Questions About Food Desert Assumptions

Deprivation amplification refers to the tendency of poverty to complicate and worsen situations that could be more readily handled by those in a relatively stable economic situation. For instance, when someone is evicted, their economic class makes it either more likely or less likely that they will have a relative who owns a rental apartment, or who has an empty guest house, or a vacation cottage that may not be ideal, but does at least provide a roof. Those options are not open to an inner-city single parent who was raised in the foster care system.

Another example of how being poor makes things worse is in the current news. Payday lenders located in strip malls are positioned and enabled to soak their captive customers even worse than banks do their middle-class clients. This ties to the previous post, which covered deprivation amplification.

Sally Macintyre, one of the authors of the paper that deals with this subject, has more to say about it. She draws a distinction between individual determinants, like the particulars of the person’s dilemma in our first example; and the factors that affect large groups of people, and that have become institutionalized.

There are features of the physical and social environment that either promote health, or damage health. Macintyre says,

Such environmental features may be modifiable, and environmental changes may help promote healthier behaviors.

But here’s the thing. Even when conditions are amenable to modification, how much evidence should be demanded before society takes extreme steps like making new laws? Will the change actually create change? Is it possible that we sometimes single out the wrong targets for reform? Specifically, are we getting our shirt in a knot over the food desert concept, when we should be looking elsewhere for the villain?

According to Macintyre, research into the distribution of facilities and resources shows that “location does not always disadvantage poorer neighborhoods.” She says,

It may not always be true that poorer neighborhoods are more likely to lack health promoting resources, and to be exposed to more health damaging resources. It may also be that the presence or absence of resources is less important than their quality, their social meaning, or local perceptions of their accessibility and relevance.

The point being, what that evictee in the example above needs is a generous aunt with a second home that just happens to be available, which is not in our societal power to give. What we can do, collectively, is make it harder to evict tenants without good cause; and force our city to relax zoning regulations so that more affordable housing can be built. We can legislate against allowing lenders to charge exorbitant interest.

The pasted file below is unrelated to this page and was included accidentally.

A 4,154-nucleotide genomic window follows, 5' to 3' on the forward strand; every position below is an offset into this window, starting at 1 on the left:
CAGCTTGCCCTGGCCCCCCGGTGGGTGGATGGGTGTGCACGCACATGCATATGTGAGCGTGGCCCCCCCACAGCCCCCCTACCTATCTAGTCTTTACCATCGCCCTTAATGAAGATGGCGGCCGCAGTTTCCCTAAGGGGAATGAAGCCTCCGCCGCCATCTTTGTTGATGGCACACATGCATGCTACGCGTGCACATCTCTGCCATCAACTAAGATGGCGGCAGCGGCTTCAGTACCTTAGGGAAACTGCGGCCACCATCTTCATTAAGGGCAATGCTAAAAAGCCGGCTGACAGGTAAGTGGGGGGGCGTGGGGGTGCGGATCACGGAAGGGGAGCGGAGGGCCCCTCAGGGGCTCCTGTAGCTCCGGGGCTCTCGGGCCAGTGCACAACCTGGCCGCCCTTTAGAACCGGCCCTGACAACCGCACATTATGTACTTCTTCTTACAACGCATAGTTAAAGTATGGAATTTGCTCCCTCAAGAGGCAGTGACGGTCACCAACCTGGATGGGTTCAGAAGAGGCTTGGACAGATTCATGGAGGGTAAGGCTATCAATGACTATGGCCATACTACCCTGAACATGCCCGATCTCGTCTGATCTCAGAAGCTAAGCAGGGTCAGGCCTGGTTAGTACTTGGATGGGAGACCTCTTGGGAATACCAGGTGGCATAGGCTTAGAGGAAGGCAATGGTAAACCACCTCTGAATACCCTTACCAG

The point of all this is, even though the activities of retail food outlets do come under the heading of things that can be modified, Macintyre and others are in doubt. While we can offer incentives for grocery stores to open in food deserts, the effort might be futile, and even counterproductive, because it costs the taxpayers something to offer those incentives. Some studies showed that better food availability did not improve a neighborhood’s health to any appreciable extent.

In 2007, Macintyre threw a wet blanket over the whole food desert idea:

Even at the time at which this term was receiving wide currency, there was very little empirical evidence about the existence of food deserts. Three studies in the UK often cited as proving the existence of food deserts mainly concentrated on the price of healthy compared with unhealthy food, and did not examine the location of food outlets.

Another study in the UK found that despite government beliefs that low income groups have difficulties in accessing and affording fruit and vegetables, few low income participants said that they experienced any difficulty visiting supermarkets, or perceived any problems in the choice of shops, or of fruit and vegetables, in their local area.

Your responses and feedback are welcome!

Source: “Deprivation amplification revisited; or, is it always true that poorer places have poorer access to resources for healthy diets and physical activity?,”, 07/26/07
Photo credit: Erica Zabowski on Visualhunt/CC BY-ND

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Dr. Pretlow’s invited presentation at the American Society of Animal Science 2020 Conference
What’s Causing Obesity in Companion Animals and What Can We Do About It

Dr. Pretlow’s invited presentation at the World Obesity Federation 2019 Conference:
Food/Eating Addiction and the Displacement Mechanism

Dr. Pretlow’s Multi-Center Clinical Trial Kick-off Speech 2018:
Obesity: Tackling the Root Cause

Dr. Pretlow’s 2017 Workshop on
Treatment of Obesity Using the Addiction Model

Dr. Pretlow’s invited presentation for
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Dr. Pretlow’s invited presentation at the 2015 Obesity Summit in London, UK.

Dr. Pretlow’s invited keynote at the 2014 European Childhood Obesity Group Congress in Salzburg, Austria.

Dr. Pretlow’s presentation at the 2013 European Congress on Obesity in Liverpool, UK.

Dr. Pretlow’s presentation at the 2011 International Conference on Childhood Obesity in Lisbon, Portugal.

Dr. Pretlow’s presentation at the 2010 Uniting Against Childhood Obesity Conference in Houston, TX.

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